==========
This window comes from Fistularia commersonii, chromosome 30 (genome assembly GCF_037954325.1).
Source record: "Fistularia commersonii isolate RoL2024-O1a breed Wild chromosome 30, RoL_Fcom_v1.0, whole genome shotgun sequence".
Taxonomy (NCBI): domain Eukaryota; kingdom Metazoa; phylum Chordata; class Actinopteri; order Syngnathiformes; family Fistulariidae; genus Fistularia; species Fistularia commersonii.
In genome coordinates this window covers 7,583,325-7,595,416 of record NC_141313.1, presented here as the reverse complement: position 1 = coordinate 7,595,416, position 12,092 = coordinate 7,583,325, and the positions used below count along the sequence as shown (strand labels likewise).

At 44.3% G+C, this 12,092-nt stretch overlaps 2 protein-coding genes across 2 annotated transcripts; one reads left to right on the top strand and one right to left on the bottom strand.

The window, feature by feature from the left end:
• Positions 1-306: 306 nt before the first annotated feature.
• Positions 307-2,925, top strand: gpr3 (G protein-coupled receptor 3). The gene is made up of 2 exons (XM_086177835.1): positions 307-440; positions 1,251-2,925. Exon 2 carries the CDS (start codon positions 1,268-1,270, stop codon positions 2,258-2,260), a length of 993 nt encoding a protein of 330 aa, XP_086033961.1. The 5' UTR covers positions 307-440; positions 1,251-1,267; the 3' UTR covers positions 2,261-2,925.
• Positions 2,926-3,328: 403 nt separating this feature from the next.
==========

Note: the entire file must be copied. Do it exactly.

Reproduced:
This window comes from Fistularia commersonii, chromosome 30 (genome assembly GCF_037954325.1).
Source record: "Fistularia commersonii isolate RoL2024-O1a breed Wild chromosome 30, RoL_Fcom_v1.0, whole genome shotgun sequence".
Taxonomy (NCBI): domain Eukaryota; kingdom Metazoa; phylum Chordata; class Actinopteri; order Syngnathiformes; family Fistulariidae; genus Fistularia; species Fistularia commersonii.
In genome coordinates this window covers 7,583,325-7,595,416 of record NC_141313.1, presented here as the reverse complement: position 1 = coordinate 7,595,416, position 12,092 = coordinate 7,583,325, and the positions used below count along the sequence as shown (strand labels likewise).

At 44.3% G+C, this 12,092-nt stretch overlaps 2 protein-coding genes across 2 annotated transcripts; one reads left to right on the top strand and one right to left on the bottom strand.

The window, feature by feature from the left end:
• Positions 1-306: 306 nt before the first annotated feature.
• Positions 307-2,925, top strand: gpr3 (G protein-coupled receptor 3). The gene is made up of 2 exons (XM_086177835.1): positions 307-440; positions 1,251-2,925. Exon 2 carries the CDS (start codon positions 1,268-1,270, stop codon positions 2,258-2,260), a length of 993 nt encoding a protein of 330 aa, XP_086033961.1. The 5' UTR covers positions 307-440; positions 1,251-1,267; the 3' UTR covers positions 2,261-2,925.
• Positions 2,926-3,328: 403 nt separating this feature from the next.